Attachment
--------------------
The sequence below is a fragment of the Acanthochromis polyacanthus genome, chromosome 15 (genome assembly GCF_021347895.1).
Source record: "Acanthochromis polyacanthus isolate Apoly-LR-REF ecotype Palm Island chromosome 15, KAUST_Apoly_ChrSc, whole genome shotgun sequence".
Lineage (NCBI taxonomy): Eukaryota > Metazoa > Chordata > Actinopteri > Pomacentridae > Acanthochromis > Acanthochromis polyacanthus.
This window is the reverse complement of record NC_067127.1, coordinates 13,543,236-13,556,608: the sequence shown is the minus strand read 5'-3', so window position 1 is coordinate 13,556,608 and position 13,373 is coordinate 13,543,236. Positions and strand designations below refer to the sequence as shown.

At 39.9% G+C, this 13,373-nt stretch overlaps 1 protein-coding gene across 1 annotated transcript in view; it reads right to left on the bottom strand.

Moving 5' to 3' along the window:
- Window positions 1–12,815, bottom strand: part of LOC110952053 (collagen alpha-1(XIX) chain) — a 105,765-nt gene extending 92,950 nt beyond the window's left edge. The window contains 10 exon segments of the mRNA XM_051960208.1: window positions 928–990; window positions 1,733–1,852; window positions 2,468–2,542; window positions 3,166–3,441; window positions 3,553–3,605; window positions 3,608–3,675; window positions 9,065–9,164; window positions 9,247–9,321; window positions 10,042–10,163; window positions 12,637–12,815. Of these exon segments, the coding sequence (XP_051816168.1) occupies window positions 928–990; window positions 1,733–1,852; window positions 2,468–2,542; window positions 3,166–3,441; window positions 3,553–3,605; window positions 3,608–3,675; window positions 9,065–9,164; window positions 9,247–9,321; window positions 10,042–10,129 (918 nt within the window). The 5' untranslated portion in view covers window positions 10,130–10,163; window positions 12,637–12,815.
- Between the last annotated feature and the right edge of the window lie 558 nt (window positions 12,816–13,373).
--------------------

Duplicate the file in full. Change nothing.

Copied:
The sequence below is a fragment of the Acanthochromis polyacanthus genome, chromosome 15 (genome assembly GCF_021347895.1).
Source record: "Acanthochromis polyacanthus isolate Apoly-LR-REF ecotype Palm Island chromosome 15, KAUST_Apoly_ChrSc, whole genome shotgun sequence".
Lineage (NCBI taxonomy): Eukaryota > Metazoa > Chordata > Actinopteri > Pomacentridae > Acanthochromis > Acanthochromis polyacanthus.
This window is the reverse complement of record NC_067127.1, coordinates 13,543,236-13,556,608: the sequence shown is the minus strand read 5'-3', so window position 1 is coordinate 13,556,608 and position 13,373 is coordinate 13,543,236. Positions and strand designations below refer to the sequence as shown.

At 39.9% G+C, this 13,373-nt stretch overlaps 1 protein-coding gene across 1 annotated transcript in view; it reads right to left on the bottom strand.

Moving 5' to 3' along the window:
- Window positions 1–12,815, bottom strand: part of LOC110952053 (collagen alpha-1(XIX) chain) — a 105,765-nt gene extending 92,950 nt beyond the window's left edge. The window contains 10 exon segments of the mRNA XM_051960208.1: window positions 928–990; window positions 1,733–1,852; window positions 2,468–2,542; window positions 3,166–3,441; window positions 3,553–3,605; window positions 3,608–3,675; window positions 9,065–9,164; window positions 9,247–9,321; window positions 10,042–10,163; window positions 12,637–12,815. Of these exon segments, the coding sequence (XP_051816168.1) occupies window positions 928–990; window positions 1,733–1,852; window positions 2,468–2,542; window positions 3,166–3,441; window positions 3,553–3,605; window positions 3,608–3,675; window positions 9,065–9,164; window positions 9,247–9,321; window positions 10,042–10,129 (918 nt within the window). The 5' untranslated portion in view covers window positions 10,130–10,163; window positions 12,637–12,815.
- Between the last annotated feature and the right edge of the window lie 558 nt (window positions 12,816–13,373).